The 10 Highest-Paying Jobs That Don’t Require A Degree
The fight for a well-paid job without a degree is a tough one, but there are still a handful of roles out there in which you can earn serious money without a degree-level qualification.
The job-search engine Adzuna has pulled data on hundreds of thousands of job listings over the past year to find which careers offer the highest average wage — even if you have never been to university.
Check out the top 10 below.
Average pay: £30,998 ($49,117).
While many more hacks have degrees these days than they used to, it’s still possible to break into the industry without a qualification — all you need is a good story and the ability to write.
Times columnist and author Caitlin Moran, pictured, had no formal education, let alone a degree, but began her career writing for the music magazine Melody Maker at age 16 after winning several writing competitions.
9. Military security
Average pay: £35,144 ($55,687).
The top level of security is dominated by ex-military. Employers value not only the level of threat intelligence gained in the armed forces, but also the organisational and logistical experience.
British Military Security, founded by two officers involved in Afghanistan, Kosovo, and Iraq, does security work for large festivals such as Glastonbury and Reading. It also guards high-profile clients including the British Athletics team and West Bromich Albion Football Club.
8. Hazardous-waste manager
Average pay: £36,684 ($58,127).
Firms such as Veolia and Suez Environment get rid of the nasty byproducts that are generated everywhere from hospitals to pesticide factories and petrol refineries.
Because of the level of skill and care required when handling these types of products, as well as the potential danger hazardous waste poses to those disposing of it, jobs in this sector are well paid.
7. HR manager
Average pay: £38,677 ($61,285).
While it may not be the most glamorous job in the office, the HR manager is probably among the most useful, keeping everyone happy, ensuring the office functions smoothly, and making sure everyone gets paid. Despite being essentially an administrative role, its importance means HR managers such as Toby from The Office (US), pictured, are well paid.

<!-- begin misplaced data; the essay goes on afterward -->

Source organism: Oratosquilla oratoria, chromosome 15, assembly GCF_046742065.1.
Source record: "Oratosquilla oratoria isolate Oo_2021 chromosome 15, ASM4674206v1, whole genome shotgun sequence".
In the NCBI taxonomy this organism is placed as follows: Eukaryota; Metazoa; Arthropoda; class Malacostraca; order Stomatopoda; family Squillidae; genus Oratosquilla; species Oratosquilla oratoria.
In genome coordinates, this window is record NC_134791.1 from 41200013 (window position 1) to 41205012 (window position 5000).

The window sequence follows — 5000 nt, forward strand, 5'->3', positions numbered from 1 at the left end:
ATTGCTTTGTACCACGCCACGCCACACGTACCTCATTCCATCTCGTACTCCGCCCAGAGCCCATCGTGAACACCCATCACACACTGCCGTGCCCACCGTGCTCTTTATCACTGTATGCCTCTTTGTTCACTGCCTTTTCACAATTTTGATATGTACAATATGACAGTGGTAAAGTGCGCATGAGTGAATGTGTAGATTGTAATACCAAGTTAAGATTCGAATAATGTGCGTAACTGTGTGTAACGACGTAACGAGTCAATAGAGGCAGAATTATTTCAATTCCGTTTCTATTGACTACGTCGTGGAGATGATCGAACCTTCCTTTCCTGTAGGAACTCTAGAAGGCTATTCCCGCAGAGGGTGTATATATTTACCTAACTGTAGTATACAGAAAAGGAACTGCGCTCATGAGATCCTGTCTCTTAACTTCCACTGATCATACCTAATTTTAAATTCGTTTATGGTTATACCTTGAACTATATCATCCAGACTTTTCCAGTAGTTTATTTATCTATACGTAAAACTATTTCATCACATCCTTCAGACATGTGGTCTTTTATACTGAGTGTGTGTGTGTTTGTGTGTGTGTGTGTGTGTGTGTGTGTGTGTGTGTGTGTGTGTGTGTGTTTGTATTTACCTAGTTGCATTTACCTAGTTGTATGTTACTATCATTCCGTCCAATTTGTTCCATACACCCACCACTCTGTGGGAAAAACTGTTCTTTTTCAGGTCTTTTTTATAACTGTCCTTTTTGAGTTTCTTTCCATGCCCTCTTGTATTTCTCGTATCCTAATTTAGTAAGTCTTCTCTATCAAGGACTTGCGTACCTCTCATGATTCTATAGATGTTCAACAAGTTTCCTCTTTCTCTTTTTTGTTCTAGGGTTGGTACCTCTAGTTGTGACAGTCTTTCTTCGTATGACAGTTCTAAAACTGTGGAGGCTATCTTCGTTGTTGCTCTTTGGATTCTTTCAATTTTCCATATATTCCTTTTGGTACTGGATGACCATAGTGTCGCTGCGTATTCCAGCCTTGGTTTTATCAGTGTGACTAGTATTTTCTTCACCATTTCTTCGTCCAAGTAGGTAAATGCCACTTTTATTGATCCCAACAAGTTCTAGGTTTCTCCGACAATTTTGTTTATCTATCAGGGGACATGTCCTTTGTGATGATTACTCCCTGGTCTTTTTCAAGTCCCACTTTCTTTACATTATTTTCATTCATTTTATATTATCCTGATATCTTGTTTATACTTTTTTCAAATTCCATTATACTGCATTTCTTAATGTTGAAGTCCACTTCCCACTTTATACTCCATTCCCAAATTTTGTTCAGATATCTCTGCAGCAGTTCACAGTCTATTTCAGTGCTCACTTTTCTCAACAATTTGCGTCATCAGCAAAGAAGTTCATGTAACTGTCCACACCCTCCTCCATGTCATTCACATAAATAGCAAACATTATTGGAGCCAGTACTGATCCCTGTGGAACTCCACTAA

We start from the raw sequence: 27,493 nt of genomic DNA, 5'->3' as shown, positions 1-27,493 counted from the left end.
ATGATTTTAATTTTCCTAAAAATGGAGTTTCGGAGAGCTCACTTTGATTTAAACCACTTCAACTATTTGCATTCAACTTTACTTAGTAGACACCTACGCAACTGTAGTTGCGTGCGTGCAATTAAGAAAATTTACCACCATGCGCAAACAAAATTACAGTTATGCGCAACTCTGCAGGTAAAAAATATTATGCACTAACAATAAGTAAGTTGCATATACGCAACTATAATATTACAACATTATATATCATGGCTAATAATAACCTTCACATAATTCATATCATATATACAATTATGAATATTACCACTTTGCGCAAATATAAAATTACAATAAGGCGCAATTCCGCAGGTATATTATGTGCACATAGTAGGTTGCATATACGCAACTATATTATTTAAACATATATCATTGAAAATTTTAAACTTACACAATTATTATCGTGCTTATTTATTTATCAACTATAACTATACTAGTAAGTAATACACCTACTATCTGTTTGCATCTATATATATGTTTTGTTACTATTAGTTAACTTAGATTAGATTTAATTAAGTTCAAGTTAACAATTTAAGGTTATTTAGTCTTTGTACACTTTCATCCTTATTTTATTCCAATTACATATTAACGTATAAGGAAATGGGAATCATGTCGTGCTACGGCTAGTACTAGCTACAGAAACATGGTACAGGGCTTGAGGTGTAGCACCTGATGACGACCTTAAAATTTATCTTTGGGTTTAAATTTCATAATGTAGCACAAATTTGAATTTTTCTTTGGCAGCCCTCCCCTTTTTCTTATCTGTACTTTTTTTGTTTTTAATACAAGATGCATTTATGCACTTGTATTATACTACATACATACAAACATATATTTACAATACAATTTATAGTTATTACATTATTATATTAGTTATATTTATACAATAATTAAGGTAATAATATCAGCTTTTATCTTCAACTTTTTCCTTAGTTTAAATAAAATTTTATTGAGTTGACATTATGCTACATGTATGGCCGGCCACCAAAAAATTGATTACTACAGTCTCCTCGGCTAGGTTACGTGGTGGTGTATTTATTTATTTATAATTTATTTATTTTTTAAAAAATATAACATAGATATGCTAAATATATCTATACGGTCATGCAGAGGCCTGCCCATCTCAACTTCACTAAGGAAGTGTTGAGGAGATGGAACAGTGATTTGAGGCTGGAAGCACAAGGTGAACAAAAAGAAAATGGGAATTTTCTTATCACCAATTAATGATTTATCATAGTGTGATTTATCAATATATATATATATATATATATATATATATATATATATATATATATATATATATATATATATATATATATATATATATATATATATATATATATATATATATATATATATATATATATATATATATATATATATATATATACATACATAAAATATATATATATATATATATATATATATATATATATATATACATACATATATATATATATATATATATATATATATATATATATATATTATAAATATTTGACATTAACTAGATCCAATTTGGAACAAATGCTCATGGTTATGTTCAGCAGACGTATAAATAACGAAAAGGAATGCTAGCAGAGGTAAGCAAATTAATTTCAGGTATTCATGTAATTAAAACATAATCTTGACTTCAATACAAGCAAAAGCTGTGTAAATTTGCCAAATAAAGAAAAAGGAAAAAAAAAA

To get ahead in the industry you’ll need qualifications from the Chartered Institute of Personnel and Development (CIPD).
6. Air traffic controller
Average pay: £41,011 ($64,983).
NATS, or National Air Traffic Services, runs courses for people looking to get into the air traffic control industry.
The course takes a minimum of five months but can take up to 11 months depending on what areas you specialise in. The starting salary while taking the qualification is just under £12,000, according to Prospects, but once you qualify the pay quickly rises — and at the end of it you get to be like John Cusack in “Pushing Tin,” pictured.
5. Nuclear energy worker
Average pay: £44,494 ($70,502).
While almost everyone at the highest level in the nuclear industry will have academic qualifications, there are still some jobs that don’t require a degree — Homer Simpson initially got his role without one.
Most roles that don’t require degrees are still highly skilled but in a very specialised field, and the National Skills Academy for Nuclearruns courses to help people qualify for various roles.
4. Offshore oil-platform worker
Average pay: £49,278 ($78,083).
An oil rig can involve long, tough, and dangerous work. Offshore rig workers at Maersk Drilling operate on a 12-hour-shift system, for example, and stay on the rig for months at a time.
Typical jobs include equipment maintenance, rig operations, drilling operations, and rig administration. Because of long shift times and lengthy spells at sea, employers pay well to entice workers.
3. Commodities trader
Average pay: £53,003 ($83,985).
There are still plenty of traders in the City who joined the profession straight out of school. A good head for maths and the gift of the gab can be far more important than a BA.
Like many of the careers on the list, though, you need specific industry qualifications for the job. Traders must be approved by the regulator, the Financial Conduct Authority. The Chartered Institute for Securities and Investment (CISI) also runs courses for bond traders.
2. Mining construction
Average pay: £56,260 ($89,146).
Like offshore oil-field work, mining construction can be hard work that takes up months of your life at a time. Much of the industry is based overseas, so anyone thinking of getting into mining has to be willing to work abroad.
Entry-level jobs can require specialised licences that let you operate machinery such as bulldozers. Building experience in other fields can also be valuable.
1. Equities trader
Average pay: £59,475 ($94,241).
As with commodities, it’s still possible to get into trading stocks and shares without a degree as long as you’re a good salesman — and have the necessary FCA and CISI approval.
The CISI Capital Markets programme can be taken without a degree, but candidates will need to pass an ethics test. Just don’t behave like Leo DiCaprio in “The Wolf of Wall Street,”